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Alternatives to "perfect" digital piano sound


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This is gonna sound sacrilegious, but I played a rig at a rehearsal the other day that by most of our opinions would qualify as less-than-ideal: a Roland RD-600 (I think) and a beat-up Roland KC-550 amp with a blown tweeter. I was playing in mono.


You're gonna laugh, but it sounded friggin' great- like there was a real piano in the room. My bandmates felt the same way. It made me rethink how I try to get the best sound out of my K10 or K10s with my Nord Stage2 or my Kronos2. Perhaps losing some of that high-end is a good thing...




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Perhaps losing some of that high-end is a good thing...

I think there is something to that. If a keyboard doesn't do something well, it's better if the part it doesn't do well is simply not heard at all, rather than permitting it to distract from the rest.


I had a similar thought about how some early Casio Privia models had much better Rhodes sounds than some later ones. The later ones attempted to be more authentic by emphasizing more of the "bell like" quality that was missing from the earlier one, but it didn't do it terribly well. Casio was better off "aiming lower" and capturing the less subtle and delicate sound really well, rather than "aiming higher" and capturing a more full range sound less well.


Similarly, on the new PX560, I prefer some of the GM versions of the sounds to some of the "better" versions of the same sounds in the same instrument. The better ones obviously have more layers, more dynamic variation, but they don't play as naturally. The sound that "aims lower" works fine and is more pleasing to play.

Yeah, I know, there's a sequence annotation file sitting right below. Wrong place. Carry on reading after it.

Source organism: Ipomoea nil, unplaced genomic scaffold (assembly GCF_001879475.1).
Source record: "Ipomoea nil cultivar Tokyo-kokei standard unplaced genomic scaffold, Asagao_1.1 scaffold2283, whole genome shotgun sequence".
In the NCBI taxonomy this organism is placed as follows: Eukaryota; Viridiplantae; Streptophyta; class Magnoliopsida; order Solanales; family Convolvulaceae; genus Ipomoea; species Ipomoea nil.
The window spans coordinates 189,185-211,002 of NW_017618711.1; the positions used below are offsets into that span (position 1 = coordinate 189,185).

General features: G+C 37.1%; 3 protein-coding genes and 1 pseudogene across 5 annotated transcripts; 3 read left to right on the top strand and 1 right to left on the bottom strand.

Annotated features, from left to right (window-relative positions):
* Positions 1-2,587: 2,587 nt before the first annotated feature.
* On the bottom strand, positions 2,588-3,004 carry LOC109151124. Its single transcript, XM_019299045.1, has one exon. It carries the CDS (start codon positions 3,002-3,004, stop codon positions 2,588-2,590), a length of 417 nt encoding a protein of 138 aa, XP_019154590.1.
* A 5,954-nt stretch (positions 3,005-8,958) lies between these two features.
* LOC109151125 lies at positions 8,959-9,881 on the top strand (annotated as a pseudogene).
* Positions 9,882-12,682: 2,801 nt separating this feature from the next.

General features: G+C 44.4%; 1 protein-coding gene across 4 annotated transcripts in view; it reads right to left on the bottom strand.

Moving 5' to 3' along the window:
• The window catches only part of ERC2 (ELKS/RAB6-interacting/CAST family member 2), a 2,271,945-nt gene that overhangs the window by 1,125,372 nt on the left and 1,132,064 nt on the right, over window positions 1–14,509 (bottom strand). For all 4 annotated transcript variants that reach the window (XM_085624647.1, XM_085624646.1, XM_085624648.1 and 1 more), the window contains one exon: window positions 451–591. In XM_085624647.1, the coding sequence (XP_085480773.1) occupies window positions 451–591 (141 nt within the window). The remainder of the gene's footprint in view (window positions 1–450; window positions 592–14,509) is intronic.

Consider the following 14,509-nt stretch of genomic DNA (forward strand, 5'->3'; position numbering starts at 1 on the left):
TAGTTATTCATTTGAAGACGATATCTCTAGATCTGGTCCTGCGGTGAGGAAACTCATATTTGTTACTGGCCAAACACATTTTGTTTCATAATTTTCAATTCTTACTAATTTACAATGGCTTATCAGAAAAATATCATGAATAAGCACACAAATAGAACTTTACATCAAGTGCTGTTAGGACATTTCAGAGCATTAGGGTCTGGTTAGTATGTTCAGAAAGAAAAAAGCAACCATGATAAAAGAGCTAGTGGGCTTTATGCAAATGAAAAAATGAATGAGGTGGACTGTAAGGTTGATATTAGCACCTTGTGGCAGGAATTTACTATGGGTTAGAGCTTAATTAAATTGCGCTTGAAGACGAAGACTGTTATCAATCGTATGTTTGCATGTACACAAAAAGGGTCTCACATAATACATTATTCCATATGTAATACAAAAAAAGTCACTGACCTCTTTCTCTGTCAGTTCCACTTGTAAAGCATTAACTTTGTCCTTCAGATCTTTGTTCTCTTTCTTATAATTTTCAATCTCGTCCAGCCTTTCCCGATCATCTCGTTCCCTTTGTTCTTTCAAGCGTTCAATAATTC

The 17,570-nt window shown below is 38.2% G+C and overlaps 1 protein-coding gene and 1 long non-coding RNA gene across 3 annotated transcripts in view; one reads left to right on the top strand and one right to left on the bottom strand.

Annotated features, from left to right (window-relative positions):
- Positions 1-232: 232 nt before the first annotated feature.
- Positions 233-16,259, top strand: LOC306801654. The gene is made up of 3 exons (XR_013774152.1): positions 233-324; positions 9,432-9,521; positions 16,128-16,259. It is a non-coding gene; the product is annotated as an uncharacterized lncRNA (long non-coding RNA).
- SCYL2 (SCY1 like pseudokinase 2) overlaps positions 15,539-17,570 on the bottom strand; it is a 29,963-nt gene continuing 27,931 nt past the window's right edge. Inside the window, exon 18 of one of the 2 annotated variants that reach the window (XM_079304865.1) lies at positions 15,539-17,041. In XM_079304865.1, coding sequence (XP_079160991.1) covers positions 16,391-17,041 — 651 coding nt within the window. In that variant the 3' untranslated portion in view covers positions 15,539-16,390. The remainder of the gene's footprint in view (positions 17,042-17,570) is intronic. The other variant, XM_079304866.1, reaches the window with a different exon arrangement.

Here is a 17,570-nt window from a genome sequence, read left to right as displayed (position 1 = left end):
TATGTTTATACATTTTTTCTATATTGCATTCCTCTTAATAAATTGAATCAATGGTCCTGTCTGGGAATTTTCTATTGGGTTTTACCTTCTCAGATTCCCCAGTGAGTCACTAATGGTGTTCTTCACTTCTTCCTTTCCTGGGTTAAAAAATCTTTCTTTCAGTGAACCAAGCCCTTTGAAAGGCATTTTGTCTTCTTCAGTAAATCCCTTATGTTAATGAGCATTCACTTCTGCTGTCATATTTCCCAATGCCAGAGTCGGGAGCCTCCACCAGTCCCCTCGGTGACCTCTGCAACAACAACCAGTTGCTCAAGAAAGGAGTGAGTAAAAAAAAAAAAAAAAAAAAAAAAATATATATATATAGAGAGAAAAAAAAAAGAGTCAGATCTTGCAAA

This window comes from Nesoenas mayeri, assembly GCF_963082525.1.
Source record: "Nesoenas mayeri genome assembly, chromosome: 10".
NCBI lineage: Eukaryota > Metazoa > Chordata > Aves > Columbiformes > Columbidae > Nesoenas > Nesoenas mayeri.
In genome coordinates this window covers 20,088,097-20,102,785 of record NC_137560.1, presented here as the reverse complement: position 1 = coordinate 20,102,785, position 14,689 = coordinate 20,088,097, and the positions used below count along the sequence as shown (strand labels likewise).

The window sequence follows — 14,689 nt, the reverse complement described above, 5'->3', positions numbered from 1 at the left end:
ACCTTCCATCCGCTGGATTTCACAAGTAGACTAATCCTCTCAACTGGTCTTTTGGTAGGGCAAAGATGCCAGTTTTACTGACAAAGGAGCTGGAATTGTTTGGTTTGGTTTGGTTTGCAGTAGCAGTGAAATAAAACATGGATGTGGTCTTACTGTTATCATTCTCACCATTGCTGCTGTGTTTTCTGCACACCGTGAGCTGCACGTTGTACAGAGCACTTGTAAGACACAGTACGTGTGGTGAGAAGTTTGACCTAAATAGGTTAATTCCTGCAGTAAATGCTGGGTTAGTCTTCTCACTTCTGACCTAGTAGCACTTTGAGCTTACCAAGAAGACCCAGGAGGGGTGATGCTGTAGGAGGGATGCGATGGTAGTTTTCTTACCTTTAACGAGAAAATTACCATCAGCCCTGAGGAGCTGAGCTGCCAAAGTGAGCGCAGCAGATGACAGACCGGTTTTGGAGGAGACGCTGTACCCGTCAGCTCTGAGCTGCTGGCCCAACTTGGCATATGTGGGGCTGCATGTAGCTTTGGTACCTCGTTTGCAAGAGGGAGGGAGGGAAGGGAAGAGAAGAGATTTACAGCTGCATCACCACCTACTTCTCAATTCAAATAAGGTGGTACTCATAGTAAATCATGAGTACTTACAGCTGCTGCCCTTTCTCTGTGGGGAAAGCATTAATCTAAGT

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A lot of this reminds me of how they make food for advertising shoots. Real food does not look good on camera, so they do a lot of "prop work" to make it look appetizing for photos and film.


I think about pianos and sounds in general that sound great in the studio, through headphones, or in stand-alone situations. Get it out in a real-world venue and add other instruments in the mix and all of a sudden your perfect sound goes muddy.


My rule is: if it sounds good, it is good. So if a KC amp gives you what you need for a sound, by all means use it. Who cares what Moe thinks. :laugh::laugh::laugh::laugh::laugh:

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One of my favorite acoustic piano recordings is the double album "Staircase" from Keith Jarrett. The second LP-long piece, Hourglass, is simply transcendent. The actual sound of the piano on that record is hardly common or typical.


In some spots, it reminds me of the bastard child of a Steinway and a Dyno my'd Rhodes. I had heard from someone it's Manfred Eicher's rosewood Hamburg Steinway.


My point is simply that while I find the clinical sound of the piano atypical, most times I listen to Hourglass I don't even notice - because the playing is so lyrical and beautiful (IMHO, it may not be your cup of tea) I find myself no paying attention.


Just my 0.02.



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